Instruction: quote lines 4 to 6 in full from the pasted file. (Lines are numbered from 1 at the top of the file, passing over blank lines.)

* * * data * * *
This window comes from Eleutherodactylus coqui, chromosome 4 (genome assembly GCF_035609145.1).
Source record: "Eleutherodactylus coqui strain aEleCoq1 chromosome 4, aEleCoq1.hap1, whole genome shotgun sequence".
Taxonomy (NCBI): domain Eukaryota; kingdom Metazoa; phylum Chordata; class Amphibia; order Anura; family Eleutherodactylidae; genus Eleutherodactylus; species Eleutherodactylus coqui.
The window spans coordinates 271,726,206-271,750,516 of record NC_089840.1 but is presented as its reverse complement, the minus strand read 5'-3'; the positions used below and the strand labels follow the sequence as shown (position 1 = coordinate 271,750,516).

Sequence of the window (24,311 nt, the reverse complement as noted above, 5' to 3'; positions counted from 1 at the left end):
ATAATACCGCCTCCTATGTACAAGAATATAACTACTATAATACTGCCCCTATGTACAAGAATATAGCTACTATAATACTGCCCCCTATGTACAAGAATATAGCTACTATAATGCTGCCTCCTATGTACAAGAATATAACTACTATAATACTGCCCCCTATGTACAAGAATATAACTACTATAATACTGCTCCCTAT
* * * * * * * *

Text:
The window spans coordinates 271,726,206-271,750,516 of record NC_089840.1 but is presented as its reverse complement, the minus strand read 5'-3'; the positions used below and the strand labels follow the sequence as shown (position 1 = coordinate 271,750,516).

Sequence of the window (24,311 nt, the reverse complement as noted above, 5' to 3'; positions counted from 1 at the left end):
ATAATACCGCCTCCTATGTACAAGAATATAACTACTATAATACTGCCCCTATGTACAAGAATATAGCTACTATAATACTGCCCCCTATGTACAAGAATATAGCTACTATAATGCTGCCTCCTATGTACAAGAATATAACTACTATAATACTGCCCCCTATGTACAAGAATATAACTACTATAATACTGCTCCCTAT